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Halloween tips: What about kids with food allergies?

Teal pumpkins tell a story

Oct. 27. According to Dr. Ekta Shah, medical director and pediatric allergist with Atrium Health Allergy, Asthma and Immunology, food allergies should not be taken lightly.

Dr. Ekta Shah

They affect 1 in 13 children in the United States.

“They’re not simply food preferences and can make children very sick,” Shah says.


Of course, there are ways to celebrate Halloween without food—like pumpkin carving, parades and dressing up in costumes.

Speaking up

“If kids want to trick-or-treat and have food allergies, but they can’t read labels yet or speak up for themselves, they should go with a parent or trusted caregiver,” says Shah. “If your child has food allergies, teach them the importance of speaking up and always make sure they have auto-injectable epinephrine with them.”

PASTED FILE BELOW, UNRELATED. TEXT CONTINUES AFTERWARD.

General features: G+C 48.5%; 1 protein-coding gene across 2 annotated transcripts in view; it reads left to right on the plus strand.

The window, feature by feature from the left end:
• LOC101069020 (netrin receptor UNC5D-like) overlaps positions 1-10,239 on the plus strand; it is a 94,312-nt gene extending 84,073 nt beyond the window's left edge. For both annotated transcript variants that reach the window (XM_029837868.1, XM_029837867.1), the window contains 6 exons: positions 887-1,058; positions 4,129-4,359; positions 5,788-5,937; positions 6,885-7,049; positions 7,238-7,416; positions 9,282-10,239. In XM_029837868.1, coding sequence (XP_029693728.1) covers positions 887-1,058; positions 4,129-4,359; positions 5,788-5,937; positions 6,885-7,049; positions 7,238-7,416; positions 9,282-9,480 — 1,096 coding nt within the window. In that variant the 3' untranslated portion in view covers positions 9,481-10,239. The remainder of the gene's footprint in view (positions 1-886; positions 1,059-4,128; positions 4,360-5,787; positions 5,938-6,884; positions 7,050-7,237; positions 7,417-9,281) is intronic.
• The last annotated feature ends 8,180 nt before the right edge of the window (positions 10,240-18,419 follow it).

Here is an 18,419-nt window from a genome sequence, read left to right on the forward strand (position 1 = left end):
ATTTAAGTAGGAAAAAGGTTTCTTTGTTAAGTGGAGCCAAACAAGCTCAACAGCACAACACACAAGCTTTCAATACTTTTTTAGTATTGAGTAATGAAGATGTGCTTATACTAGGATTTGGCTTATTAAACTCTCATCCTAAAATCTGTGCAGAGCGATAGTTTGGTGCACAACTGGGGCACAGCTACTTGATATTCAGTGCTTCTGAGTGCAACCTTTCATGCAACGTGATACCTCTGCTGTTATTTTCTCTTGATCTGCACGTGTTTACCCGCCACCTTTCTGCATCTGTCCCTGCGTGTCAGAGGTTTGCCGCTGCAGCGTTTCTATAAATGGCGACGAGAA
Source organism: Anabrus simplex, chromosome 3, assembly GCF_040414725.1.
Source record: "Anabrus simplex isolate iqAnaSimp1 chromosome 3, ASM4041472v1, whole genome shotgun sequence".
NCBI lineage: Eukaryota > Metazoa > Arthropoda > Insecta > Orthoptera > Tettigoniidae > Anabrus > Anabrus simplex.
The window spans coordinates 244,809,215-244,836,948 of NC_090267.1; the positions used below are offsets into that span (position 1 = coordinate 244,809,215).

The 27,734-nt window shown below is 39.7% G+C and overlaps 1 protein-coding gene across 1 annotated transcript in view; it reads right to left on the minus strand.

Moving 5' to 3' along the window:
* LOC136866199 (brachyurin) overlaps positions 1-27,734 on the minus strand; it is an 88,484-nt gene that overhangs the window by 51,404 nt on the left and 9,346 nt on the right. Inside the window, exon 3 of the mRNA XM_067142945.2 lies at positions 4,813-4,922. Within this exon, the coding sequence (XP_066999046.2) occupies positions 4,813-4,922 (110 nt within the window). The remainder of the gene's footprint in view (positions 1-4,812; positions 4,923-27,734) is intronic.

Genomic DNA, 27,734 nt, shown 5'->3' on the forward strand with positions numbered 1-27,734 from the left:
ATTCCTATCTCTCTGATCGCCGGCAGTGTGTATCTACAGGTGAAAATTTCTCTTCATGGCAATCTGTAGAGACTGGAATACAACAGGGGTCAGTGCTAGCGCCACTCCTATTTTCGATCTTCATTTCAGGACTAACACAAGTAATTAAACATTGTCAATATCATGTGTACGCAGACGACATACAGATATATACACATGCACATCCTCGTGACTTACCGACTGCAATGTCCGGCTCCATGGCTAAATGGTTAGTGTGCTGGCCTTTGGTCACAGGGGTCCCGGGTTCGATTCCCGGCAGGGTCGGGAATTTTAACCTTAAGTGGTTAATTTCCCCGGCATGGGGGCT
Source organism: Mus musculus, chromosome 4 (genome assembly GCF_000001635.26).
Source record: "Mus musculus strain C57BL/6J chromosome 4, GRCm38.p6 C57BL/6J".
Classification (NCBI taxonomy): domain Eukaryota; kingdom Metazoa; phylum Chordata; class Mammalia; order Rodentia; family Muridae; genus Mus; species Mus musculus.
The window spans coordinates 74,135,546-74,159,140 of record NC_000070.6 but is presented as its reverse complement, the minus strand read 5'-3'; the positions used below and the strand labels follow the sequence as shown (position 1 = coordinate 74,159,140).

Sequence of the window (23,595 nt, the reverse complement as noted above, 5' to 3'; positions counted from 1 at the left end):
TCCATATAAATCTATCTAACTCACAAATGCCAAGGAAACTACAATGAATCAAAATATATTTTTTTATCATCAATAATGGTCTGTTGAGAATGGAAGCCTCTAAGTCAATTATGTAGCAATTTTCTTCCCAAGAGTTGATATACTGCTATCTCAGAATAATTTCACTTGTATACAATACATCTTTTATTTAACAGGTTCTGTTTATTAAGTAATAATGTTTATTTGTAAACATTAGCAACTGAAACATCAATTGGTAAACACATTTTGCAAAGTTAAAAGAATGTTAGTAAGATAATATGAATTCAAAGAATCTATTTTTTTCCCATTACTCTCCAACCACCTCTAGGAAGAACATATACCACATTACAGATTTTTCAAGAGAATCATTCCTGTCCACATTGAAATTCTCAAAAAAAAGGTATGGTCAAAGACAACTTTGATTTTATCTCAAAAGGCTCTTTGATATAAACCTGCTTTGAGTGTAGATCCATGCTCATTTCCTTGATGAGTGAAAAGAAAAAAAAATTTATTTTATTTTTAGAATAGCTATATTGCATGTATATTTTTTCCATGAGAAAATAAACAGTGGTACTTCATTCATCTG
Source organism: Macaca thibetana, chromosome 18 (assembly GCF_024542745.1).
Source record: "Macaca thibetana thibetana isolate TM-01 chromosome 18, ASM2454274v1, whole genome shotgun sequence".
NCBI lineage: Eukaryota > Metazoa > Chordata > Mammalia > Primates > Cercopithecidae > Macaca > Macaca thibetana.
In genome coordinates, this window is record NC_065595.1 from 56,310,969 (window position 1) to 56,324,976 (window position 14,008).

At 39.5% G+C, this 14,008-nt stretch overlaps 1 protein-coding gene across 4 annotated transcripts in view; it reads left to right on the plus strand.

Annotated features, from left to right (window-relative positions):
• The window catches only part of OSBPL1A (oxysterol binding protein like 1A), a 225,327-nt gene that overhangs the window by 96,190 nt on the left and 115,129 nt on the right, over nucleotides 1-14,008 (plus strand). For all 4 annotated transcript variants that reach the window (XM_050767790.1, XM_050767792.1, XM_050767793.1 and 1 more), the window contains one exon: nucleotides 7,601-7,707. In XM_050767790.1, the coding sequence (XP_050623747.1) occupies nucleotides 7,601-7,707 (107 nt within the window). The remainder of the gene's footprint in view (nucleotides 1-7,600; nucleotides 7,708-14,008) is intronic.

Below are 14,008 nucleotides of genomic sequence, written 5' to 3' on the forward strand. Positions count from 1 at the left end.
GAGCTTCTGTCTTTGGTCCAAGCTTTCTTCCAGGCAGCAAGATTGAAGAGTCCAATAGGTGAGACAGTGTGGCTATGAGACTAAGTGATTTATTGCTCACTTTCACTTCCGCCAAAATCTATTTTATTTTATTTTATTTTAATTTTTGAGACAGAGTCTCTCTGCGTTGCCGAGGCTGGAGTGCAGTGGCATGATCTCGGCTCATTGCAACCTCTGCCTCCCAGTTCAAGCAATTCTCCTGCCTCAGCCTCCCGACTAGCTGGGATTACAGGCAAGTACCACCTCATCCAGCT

Read labels

Parents should also read ingredient labels. If candies don’t have one on them, parents need to check the larger bag the candies came in or look up the ingredients on the candy manufacturer’s website.

Fun-sized candies may be processed differently from regular size candy, so parents should watch out for potential allergens or cross-contamination.

Bring a safe snack

Parents can also consider packing a safe treat while trick-or-treating in case the candies that they are handed out are not safe for your child.

Teal pumpkins

For parents who want to offer allergy-friendly treats to kids, they can give children non-food items like glow sticks, pencils, stamps or stickers. Putting out a teal pumpkin, an initiative of Food Allergy Research & Education, is way to indicate your house supports including children with food allergies in Halloween by offering non-food treats.